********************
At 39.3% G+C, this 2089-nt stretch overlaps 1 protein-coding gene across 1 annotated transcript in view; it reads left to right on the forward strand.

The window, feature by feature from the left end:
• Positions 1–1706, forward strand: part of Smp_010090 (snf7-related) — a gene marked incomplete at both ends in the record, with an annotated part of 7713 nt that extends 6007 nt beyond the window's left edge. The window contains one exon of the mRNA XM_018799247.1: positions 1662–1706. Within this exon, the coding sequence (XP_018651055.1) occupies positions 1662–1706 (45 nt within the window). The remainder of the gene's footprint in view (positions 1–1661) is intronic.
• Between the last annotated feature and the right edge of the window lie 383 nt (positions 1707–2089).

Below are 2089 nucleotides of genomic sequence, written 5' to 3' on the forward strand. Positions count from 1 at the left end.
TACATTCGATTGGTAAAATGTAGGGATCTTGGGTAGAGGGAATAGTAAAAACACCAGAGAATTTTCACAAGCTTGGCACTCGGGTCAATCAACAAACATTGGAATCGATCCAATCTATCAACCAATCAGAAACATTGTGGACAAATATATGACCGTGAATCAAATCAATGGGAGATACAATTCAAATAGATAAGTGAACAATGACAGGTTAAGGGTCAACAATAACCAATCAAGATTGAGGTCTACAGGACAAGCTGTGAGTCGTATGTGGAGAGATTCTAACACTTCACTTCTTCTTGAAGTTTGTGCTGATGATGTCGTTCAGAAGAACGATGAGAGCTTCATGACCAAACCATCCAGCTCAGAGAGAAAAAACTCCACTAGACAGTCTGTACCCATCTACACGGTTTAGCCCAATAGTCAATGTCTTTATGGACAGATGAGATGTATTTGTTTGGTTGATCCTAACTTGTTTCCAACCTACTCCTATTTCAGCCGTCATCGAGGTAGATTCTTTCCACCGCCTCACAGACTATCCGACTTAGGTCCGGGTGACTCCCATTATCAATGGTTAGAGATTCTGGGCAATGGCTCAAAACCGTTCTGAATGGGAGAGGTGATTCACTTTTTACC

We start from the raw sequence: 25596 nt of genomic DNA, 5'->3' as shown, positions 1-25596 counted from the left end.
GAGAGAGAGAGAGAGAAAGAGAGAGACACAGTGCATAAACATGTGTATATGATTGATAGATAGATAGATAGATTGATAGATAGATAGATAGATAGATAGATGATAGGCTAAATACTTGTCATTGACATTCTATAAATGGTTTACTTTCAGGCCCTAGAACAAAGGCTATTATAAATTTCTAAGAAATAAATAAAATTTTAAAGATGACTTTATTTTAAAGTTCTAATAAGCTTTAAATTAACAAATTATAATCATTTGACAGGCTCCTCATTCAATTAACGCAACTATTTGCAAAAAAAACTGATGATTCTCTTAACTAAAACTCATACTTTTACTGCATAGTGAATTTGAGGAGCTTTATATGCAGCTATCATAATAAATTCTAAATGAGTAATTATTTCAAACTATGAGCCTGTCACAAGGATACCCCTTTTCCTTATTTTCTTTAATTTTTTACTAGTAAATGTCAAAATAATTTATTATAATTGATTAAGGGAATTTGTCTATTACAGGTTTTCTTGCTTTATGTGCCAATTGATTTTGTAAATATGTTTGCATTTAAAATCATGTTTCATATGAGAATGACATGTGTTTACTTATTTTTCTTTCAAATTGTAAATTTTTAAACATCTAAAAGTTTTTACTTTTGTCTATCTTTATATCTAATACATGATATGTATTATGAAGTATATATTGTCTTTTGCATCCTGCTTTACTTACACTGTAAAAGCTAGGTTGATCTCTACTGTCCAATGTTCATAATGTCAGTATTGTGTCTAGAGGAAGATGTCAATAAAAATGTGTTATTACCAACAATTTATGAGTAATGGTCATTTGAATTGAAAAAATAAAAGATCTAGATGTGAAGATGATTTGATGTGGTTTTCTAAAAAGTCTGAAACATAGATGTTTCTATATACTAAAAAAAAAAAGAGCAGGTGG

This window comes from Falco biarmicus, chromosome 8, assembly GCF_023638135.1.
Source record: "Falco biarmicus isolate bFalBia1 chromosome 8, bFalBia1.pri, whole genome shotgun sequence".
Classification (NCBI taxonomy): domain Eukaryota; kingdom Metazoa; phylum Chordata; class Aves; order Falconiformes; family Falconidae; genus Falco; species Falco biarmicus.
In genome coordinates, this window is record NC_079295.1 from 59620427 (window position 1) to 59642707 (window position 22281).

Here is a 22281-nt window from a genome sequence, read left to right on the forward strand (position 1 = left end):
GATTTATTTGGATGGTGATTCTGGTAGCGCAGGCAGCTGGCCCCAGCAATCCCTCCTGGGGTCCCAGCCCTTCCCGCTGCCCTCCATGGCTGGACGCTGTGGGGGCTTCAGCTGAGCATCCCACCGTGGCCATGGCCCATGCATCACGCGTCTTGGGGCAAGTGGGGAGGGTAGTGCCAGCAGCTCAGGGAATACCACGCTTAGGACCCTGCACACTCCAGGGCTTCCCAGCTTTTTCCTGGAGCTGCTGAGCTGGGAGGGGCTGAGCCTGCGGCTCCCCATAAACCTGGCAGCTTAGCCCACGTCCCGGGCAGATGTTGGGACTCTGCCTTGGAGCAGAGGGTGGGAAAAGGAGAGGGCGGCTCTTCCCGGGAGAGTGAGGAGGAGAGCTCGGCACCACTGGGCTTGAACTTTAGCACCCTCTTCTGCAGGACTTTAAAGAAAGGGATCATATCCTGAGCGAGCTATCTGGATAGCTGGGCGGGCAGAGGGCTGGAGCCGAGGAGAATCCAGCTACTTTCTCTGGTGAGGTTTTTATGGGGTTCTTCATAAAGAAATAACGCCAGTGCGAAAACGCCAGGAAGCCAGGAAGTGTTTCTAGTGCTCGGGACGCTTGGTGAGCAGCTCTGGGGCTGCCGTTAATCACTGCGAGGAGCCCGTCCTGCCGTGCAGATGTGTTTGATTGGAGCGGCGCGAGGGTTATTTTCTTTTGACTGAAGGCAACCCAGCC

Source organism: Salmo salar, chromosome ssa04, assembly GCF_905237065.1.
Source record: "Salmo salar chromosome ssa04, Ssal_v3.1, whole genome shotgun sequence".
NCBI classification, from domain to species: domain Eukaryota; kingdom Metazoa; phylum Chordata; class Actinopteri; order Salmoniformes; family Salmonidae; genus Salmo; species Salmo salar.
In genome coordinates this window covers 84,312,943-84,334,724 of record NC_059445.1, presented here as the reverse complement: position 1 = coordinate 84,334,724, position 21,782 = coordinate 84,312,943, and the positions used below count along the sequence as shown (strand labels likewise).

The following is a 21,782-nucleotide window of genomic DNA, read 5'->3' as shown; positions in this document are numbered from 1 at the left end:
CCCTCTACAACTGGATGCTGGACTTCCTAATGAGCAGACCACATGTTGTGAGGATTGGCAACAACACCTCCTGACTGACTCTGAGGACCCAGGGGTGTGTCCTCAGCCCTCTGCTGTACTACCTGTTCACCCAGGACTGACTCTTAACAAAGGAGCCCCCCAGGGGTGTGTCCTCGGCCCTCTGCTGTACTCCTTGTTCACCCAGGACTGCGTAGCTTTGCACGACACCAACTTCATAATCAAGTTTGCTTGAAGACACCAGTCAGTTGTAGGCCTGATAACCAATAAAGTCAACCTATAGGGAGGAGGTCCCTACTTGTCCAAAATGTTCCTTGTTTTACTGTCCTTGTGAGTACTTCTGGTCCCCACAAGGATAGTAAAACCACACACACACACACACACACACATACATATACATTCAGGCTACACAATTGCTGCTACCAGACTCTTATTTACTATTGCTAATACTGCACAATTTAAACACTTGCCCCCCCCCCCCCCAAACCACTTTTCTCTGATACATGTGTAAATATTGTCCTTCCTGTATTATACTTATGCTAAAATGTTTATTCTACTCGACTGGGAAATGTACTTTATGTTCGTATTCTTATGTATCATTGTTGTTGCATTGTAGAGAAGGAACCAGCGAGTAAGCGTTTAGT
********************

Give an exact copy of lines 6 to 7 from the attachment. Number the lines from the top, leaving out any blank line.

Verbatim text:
TACATTCGATTGGTAAAATGTAGGGATCTTGGGTAGAGGGAATAGTAAAAACACCAGAGAATTTTCACAAGCTTGGCACTCGGGTCAATCAACAAACATTGGAATCGATCCAATCTATCAACCAATCAGAAACATTGTGGACAAATATATGACCGTGAATCAAATCAATGGGAGATACAATTCAAATAGATAAGTGAACAATGACAGGTTAAGGGTCAACAATAACCAATCAAGATTGAGGTCTACAGGACAAGCTGTGAGTCGTATGTGGAGAGATTCTAACACTTCACTTCTTCTTGAAGTTTGTGCTGATGATGTCGTTCAGAAGAACGATGAGAGCTTCATGACCAAACCATCCAGCTCAGAGAGAAAAAACTCCACTAGACAGTCTGTACCCATCTACACGGTTTAGCCCAATAGTCAATGTCTTTATGGACAGATGAGATGTATTTGTTTGGTTGATCCTAACTTGTTTCCAACCTACTCCTATTTCAGCCGTCATCGAGGTAGATTCTTTCCACCGCCTCACAGACTATCCGACTTAGGTCCGGGTGACTCCCATTATCAATGGTTAGAGATTCTGGGCAATGGCTCAAAACCGTTCTGAATGGGAGAGGTGATTCACTTTTTACC

We start from the raw sequence: 25596 nt of genomic DNA, 5'->3' as shown, positions 1-25596 counted from the left end.